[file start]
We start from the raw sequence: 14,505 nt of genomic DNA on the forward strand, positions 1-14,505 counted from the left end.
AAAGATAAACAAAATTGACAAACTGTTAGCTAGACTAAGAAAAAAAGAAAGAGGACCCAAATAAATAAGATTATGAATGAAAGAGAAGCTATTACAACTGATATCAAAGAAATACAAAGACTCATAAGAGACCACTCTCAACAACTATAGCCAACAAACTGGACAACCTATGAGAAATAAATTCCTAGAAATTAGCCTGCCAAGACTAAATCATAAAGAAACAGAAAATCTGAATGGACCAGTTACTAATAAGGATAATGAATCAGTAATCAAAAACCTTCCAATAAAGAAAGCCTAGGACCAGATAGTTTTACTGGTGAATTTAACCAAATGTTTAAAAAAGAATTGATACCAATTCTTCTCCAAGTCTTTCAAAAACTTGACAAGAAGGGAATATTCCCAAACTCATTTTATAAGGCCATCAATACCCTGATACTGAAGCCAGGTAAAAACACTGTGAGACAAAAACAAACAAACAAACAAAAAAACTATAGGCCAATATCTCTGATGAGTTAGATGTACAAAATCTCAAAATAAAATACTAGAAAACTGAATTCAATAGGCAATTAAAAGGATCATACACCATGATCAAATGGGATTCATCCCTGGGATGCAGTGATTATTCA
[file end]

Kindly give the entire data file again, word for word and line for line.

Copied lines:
We start from the raw sequence: 14,505 nt of genomic DNA on the forward strand, positions 1-14,505 counted from the left end.
AAAGATAAACAAAATTGACAAACTGTTAGCTAGACTAAGAAAAAAAGAAAGAGGACCCAAATAAATAAGATTATGAATGAAAGAGAAGCTATTACAACTGATATCAAAGAAATACAAAGACTCATAAGAGACCACTCTCAACAACTATAGCCAACAAACTGGACAACCTATGAGAAATAAATTCCTAGAAATTAGCCTGCCAAGACTAAATCATAAAGAAACAGAAAATCTGAATGGACCAGTTACTAATAAGGATAATGAATCAGTAATCAAAAACCTTCCAATAAAGAAAGCCTAGGACCAGATAGTTTTACTGGTGAATTTAACCAAATGTTTAAAAAAGAATTGATACCAATTCTTCTCCAAGTCTTTCAAAAACTTGACAAGAAGGGAATATTCCCAAACTCATTTTATAAGGCCATCAATACCCTGATACTGAAGCCAGGTAAAAACACTGTGAGACAAAAACAAACAAACAAACAAAAAAACTATAGGCCAATATCTCTGATGAGTTAGATGTACAAAATCTCAAAATAAAATACTAGAAAACTGAATTCAATAGGCAATTAAAAGGATCATACACCATGATCAAATGGGATTCATCCCTGGGATGCAGTGATTATTCA